Paul Butzi, the originator of the SoFoBoMo challenge, describes the challenge this way:
SoFoBoMo is short for Solo Photo Book Month – a group event where a bunch of photographers all make solo photo books start to finish, in 31 days, at more or less the same time. It’s modeled loosely on NaNoWriMo, where participating writers all write novels in a month, and NaSoAlMo, where musicians write and record solo albums in a month.
So far 873 people have signed up for SoFoBoMo ’09 and 176 books have been completed. View all completed books here.
For SoFoBoMo, the goal is to make the photos, write any needed text, layout the book, and produce a PDF image of the book, all in 31 days. Rather than confining it to a single calendar month, we use a ‘fuzzy month’, where you can pick any contiguous 31 day period inside a two month window – this makes it a bit more flexible and encourages broader participation.
I signed up to do a book around the first of June, giving myself slightly less than a month to complete the assignment. I had several ideas, but the requirement that all pictures had to be shot within the 30 day time period ruled several of them out. Finally I decided to do a project that I started several months ago, and knew would be easily finished without travel, or reliance on good weather for outdoor shooting. I broke out the Calumet Travelite kit and set up a small tabletop studio with a black-cloth backdrop.
At Busch’s, the local grocery store, I went shopping for interesting vegetables. This isn’t the first time I’ve done this. When I was a student back in the dark ages, we would choose vegetables or fruit as models, as there wasn’t a fee to keep them posing, and they didn’t complain much. It still works. Armed with broccoli, beans, some huge Michigan radishes, corn and other produce, I worked on and off in the evenings between shows to make some fun images.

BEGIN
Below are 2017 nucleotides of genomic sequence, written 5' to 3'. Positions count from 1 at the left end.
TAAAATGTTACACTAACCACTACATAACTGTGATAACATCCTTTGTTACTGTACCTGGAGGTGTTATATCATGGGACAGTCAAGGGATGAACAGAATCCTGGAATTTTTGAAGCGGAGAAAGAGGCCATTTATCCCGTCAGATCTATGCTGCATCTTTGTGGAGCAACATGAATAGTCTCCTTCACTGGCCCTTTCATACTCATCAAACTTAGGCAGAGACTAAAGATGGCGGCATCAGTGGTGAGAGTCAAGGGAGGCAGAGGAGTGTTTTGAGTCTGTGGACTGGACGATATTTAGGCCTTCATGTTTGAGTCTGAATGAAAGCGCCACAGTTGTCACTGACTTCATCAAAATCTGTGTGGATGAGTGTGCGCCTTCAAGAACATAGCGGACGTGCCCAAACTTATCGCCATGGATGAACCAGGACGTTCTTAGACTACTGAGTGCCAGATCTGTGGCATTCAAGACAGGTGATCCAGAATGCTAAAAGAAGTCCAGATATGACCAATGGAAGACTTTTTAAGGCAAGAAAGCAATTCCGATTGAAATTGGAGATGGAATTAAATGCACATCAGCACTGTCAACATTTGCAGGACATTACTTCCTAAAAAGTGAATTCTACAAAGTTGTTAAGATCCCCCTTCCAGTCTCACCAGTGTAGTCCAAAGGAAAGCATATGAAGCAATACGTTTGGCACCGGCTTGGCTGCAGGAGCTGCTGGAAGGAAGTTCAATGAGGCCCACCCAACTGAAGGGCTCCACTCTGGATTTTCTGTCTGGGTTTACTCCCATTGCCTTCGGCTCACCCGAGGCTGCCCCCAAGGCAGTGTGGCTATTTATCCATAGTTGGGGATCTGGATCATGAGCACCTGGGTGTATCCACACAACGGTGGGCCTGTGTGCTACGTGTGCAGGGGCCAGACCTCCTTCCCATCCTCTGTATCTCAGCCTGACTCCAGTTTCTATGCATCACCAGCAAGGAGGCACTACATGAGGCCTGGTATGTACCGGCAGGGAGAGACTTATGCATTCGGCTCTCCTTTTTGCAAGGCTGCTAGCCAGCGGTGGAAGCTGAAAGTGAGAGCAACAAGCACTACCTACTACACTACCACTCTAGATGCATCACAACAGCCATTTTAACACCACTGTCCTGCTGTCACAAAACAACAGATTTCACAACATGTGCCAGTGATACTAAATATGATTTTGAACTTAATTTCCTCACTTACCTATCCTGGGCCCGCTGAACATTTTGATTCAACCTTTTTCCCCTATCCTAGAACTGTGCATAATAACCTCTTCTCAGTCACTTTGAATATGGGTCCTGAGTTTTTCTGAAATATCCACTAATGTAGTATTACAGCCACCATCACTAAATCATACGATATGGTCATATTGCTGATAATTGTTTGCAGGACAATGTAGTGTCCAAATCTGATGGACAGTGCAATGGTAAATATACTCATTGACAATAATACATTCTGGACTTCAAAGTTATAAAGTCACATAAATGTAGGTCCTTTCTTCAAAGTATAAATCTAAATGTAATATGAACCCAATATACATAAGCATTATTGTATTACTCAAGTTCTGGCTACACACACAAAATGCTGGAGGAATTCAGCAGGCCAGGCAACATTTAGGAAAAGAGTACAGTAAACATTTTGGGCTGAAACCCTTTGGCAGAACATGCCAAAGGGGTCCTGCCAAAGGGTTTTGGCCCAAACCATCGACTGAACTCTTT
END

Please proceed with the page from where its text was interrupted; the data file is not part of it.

I kept the lighting very simple. One key light, a small soft box with a 750 w/s strobe; and a backlight, 375 w/s with a snoot. That was it. I moved the lights around a lot, dialed them up and down, dialed the ISO up and down, and basically just winged it. I didn’t bother with the flashmeter, just had fun, and watched the camera LCD until I got close to something interesting. I like working this way sometimes, but it took a couple of days to dial it in and start feeling comfortable with the lights. At first I worked after dark so I didn’t have to block the window light, but then I got pressed for time and just went for the remainder of the images on one big day.
You can view the book on the SoFoBoMo site, here. It’s a pdf file, so you will need Acrobat to view it. [Note: Site no longer online as of May 2020]